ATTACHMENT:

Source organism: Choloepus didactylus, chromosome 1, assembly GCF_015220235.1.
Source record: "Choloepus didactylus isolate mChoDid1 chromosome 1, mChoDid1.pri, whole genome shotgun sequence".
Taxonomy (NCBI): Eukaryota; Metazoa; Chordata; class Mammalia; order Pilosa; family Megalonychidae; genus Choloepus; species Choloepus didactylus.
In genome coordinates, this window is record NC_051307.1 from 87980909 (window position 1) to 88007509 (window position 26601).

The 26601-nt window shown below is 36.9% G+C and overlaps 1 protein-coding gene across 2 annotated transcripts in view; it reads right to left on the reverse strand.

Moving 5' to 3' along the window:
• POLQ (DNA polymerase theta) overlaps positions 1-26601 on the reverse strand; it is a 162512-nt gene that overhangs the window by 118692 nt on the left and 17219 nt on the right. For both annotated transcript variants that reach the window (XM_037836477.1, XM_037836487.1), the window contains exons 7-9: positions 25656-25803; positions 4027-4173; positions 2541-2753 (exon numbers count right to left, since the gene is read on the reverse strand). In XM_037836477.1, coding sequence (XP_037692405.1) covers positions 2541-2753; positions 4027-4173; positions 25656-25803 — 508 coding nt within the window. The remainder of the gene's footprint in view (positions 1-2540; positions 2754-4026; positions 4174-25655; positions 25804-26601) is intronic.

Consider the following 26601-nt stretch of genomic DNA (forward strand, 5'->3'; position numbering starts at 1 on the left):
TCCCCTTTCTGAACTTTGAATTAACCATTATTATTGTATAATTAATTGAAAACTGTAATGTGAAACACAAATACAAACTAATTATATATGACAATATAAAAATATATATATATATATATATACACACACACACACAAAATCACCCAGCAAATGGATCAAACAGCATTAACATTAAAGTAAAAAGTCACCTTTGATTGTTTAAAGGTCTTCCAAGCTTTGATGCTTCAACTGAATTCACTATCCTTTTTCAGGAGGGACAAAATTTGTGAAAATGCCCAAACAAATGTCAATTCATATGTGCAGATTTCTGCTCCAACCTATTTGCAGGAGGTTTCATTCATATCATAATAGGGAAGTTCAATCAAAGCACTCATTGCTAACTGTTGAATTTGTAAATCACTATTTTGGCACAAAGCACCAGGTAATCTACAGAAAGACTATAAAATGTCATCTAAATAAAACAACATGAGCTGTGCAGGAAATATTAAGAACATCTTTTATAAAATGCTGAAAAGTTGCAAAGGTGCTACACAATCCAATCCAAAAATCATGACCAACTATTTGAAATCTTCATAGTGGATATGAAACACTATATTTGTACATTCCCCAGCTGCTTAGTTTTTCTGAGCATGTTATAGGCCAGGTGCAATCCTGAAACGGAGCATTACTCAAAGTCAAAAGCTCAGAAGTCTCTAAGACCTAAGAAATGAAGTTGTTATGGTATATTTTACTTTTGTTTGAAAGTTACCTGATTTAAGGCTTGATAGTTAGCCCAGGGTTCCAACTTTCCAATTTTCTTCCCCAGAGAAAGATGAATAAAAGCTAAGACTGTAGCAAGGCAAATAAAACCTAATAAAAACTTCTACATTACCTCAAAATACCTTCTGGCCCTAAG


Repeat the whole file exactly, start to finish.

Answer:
Source organism: Choloepus didactylus, chromosome 1, assembly GCF_015220235.1.
Source record: "Choloepus didactylus isolate mChoDid1 chromosome 1, mChoDid1.pri, whole genome shotgun sequence".
Taxonomy (NCBI): Eukaryota; Metazoa; Chordata; class Mammalia; order Pilosa; family Megalonychidae; genus Choloepus; species Choloepus didactylus.
In genome coordinates, this window is record NC_051307.1 from 87980909 (window position 1) to 88007509 (window position 26601).

The 26601-nt window shown below is 36.9% G+C and overlaps 1 protein-coding gene across 2 annotated transcripts in view; it reads right to left on the reverse strand.

Moving 5' to 3' along the window:
• POLQ (DNA polymerase theta) overlaps positions 1-26601 on the reverse strand; it is a 162512-nt gene that overhangs the window by 118692 nt on the left and 17219 nt on the right. For both annotated transcript variants that reach the window (XM_037836477.1, XM_037836487.1), the window contains exons 7-9: positions 25656-25803; positions 4027-4173; positions 2541-2753 (exon numbers count right to left, since the gene is read on the reverse strand). In XM_037836477.1, coding sequence (XP_037692405.1) covers positions 2541-2753; positions 4027-4173; positions 25656-25803 — 508 coding nt within the window. The remainder of the gene's footprint in view (positions 1-2540; positions 2754-4026; positions 4174-25655; positions 25804-26601) is intronic.

Consider the following 26601-nt stretch of genomic DNA (forward strand, 5'->3'; position numbering starts at 1 on the left):
TCCCCTTTCTGAACTTTGAATTAACCATTATTATTGTATAATTAATTGAAAACTGTAATGTGAAACACAAATACAAACTAATTATATATGACAATATAAAAATATATATATATATATATATACACACACACACACAAAATCACCCAGCAAATGGATCAAACAGCATTAACATTAAAGTAAAAAGTCACCTTTGATTGTTTAAAGGTCTTCCAAGCTTTGATGCTTCAACTGAATTCACTATCCTTTTTCAGGAGGGACAAAATTTGTGAAAATGCCCAAACAAATGTCAATTCATATGTGCAGATTTCTGCTCCAACCTATTTGCAGGAGGTTTCATTCATATCATAATAGGGAAGTTCAATCAAAGCACTCATTGCTAACTGTTGAATTTGTAAATCACTATTTTGGCACAAAGCACCAGGTAATCTACAGAAAGACTATAAAATGTCATCTAAATAAAACAACATGAGCTGTGCAGGAAATATTAAGAACATCTTTTATAAAATGCTGAAAAGTTGCAAAGGTGCTACACAATCCAATCCAAAAATCATGACCAACTATTTGAAATCTTCATAGTGGATATGAAACACTATATTTGTACATTCCCCAGCTGCTTAGTTTTTCTGAGCATGTTATAGGCCAGGTGCAATCCTGAAACGGAGCATTACTCAAAGTCAAAAGCTCAGAAGTCTCTAAGACCTAAGAAATGAAGTTGTTATGGTATATTTTACTTTTGTTTGAAAGTTACCTGATTTAAGGCTTGATAGTTAGCCCAGGGTTCCAACTTTCCAATTTTCTTCCCCAGAGAAAGATGAATAAAAGCTAAGACTGTAGCAAGGCAAATAAAACCTAATAAAAACTTCTACATTACCTCAAAATACCTTCTGGCCCTAAG